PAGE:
Guest Blogger: Mariel Sierra

I thought I knew what Risk/Reward was.

I had no idea.

I still have no idea. Even as I write “Risk/Reward” I realize, “Holy Shit. That’s it. That is literally it.”

For the past eight years that I’ve lived in Portland and known about Risk/Reward, I never really paid attention to the name of the festival and what it meant. The lens through which I examine the world, examined art, was already expanding. But I’m getting a head of myself.

Walking into the theatre, I was immediately struck with its vibrancy. It was as if the audience had brought the sun in with them.

Walking into the theatre, I realized that the vibrancy came from the transformation of the Alder Lobby into a safe, Queer space. My body was ready.

As I’m writing, I keep starting, stopping, and deleting, unable to come up with anything intelligent to say. Sure, I scribbled down a ton of notes in preparation for the thoughtful examination I was going to write, but then I thought, “Fuck it. That’s not my job. What was my experience?”

Last night’s performances were so radically different, but each one left me thinking “How did they do this?”

Like, how did they DO this. How did their brains and their bodies reach this conclusion? The extent in which each artist used, well, themselves, illuminated the limitlessness of our bodies and mind. The creativity and dedication of these artists reach levels I couldn’t even comprehend. The specificity, preparedness, and commitment was astounding. It was the best acting lesson I ever had.

During intermission, a friend of mine made the distinction between bravery and fear by saying, “Bravery implies the overcoming of fear, but that performance was a total absence of fear.” Obviously, my friend is pretty smart, because that epiphany shook me.

Dude, how did they do that?

Each show contained tenderness, pathos, discovery, love, anger, resignation, ugliness, beauty, hungry ghosts, and expansion of self.

Growing up in a theatre family, and then pursuing it as a career, I always thought of myself as a very cultured person, right? Wrong. I have no idea.

What I do know, is that last night I felt elated, sad, uncomfortable, curious, angry, soft, horny, safe, and by proxy, a little bit fearless.

-Mariel Sierra

Artist Profile: Kiana Harris

Kiana Harris (Seattle, WA): DIVINE
Dance Film

Photo by Kiana Harris.

In a Risk/Reward first, Seattle filmmaker Kiana Harris’s film series, DIVINE, will be installed in the Artists Rep lobby before and after the performances. We invite you to arrive early or stay late, but MAKE SURE to watch the 20-minute film piece about the reclamation of black female liberation.

BIO

Kiana Harris, a native of Anchorage, Alaska, received early dance training at Dance Spectrum School of Dance where she took her very first ballet class at the age of six. In 2003, she was invited to study and perform with Dance Contempo Company where she expanded her repetoire to include various multicultural styles of dance. In spring of 2008, Kiana moved to Seattle, WA to enhance her training as a student at Cornish College of The Arts. An active member of the Seattle dance community, she has danced at local shows such as DanceThis and Black Nativity, as well as being a member of the Afro-Peruvian performance ensemble, De Cajon Project, for the past seven years. In summer 2016, Kiana created and debuted her first dance film entitled “DIVINE” part l and ll available on Vimeo. Her mission as a film maker, is to reclaim images of femininity in a non-exploitative representation from a black women’s lens, and have it be one of many tools to drive black liberation.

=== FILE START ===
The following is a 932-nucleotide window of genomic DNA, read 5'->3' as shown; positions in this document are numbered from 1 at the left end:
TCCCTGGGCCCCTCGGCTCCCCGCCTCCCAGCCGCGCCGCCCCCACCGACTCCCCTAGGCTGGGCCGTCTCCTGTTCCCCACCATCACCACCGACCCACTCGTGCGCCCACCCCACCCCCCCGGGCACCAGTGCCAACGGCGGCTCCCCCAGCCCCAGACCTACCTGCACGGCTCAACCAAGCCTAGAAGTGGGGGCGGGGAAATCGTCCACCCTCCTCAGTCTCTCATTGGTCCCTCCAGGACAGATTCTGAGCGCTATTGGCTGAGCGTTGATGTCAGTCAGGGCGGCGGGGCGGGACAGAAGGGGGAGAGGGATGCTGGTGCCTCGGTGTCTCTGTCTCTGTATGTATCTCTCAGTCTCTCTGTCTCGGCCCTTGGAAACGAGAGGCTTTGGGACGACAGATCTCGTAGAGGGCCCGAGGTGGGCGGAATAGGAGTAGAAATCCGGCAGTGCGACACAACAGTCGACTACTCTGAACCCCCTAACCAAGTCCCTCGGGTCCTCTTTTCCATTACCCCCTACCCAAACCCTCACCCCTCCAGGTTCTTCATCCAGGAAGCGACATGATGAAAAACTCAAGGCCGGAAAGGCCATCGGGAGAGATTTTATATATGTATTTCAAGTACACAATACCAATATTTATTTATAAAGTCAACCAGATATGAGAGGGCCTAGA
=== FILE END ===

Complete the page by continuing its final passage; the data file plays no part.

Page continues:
PERFORMANCE SYNOPSIS

Reflections of body positivity and non-exploitative visuals provide a start to healing the inferiority complex. DIVINE is a trilogy of films that destroy the exploitation of black femme bodies on screen and conveys stories through a black woman’s lens. By sharing these films with other black-identifying women, DIVINE allows dialogue to occur, reclaiming the narrative of how black women’s bodies should and will be portrayed.

WATCH A PREVIEW OF DIVINE, PART I

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Artist Profile: Queen Shmooquan

Queen Shmooquan (Seattle, WA): Queen Shmooquan. Dark Wave.
Performance Art/Comedy/Music

Another Risk/Reward Festival favorite, Queen Shmooquan, is back in Portland — only this time, she’s in a fight for her mortal soul: Part performance art/musical/comedy, our Modern Day Oracle must face the internalized neo-fascist, patriarchal Weiner-ball Priesthood aspects within herself, in a desperate attempt to free her hopeful spirit from a dark wave of doom.

BIO

The hybridized practice of performance artist/comedian, vocalist, and musician, Jeppa K Hall is difficult to describe or even categorize. Subsequently, she has developed a cult-like following and her performances have lent themselves to be featured in just about every type of performance venue imaginable. Through her alter ego QUEEN SHMOOQUAN (the super-real modern day oracle), Jeppa generates solo psychedelic theater performances that merge pop-art clowning with multi-media performance art, music, and non-linear storytelling to create thought provoking, hilarious music and theater that push the boundaries of contemporary and traditional performance mediums.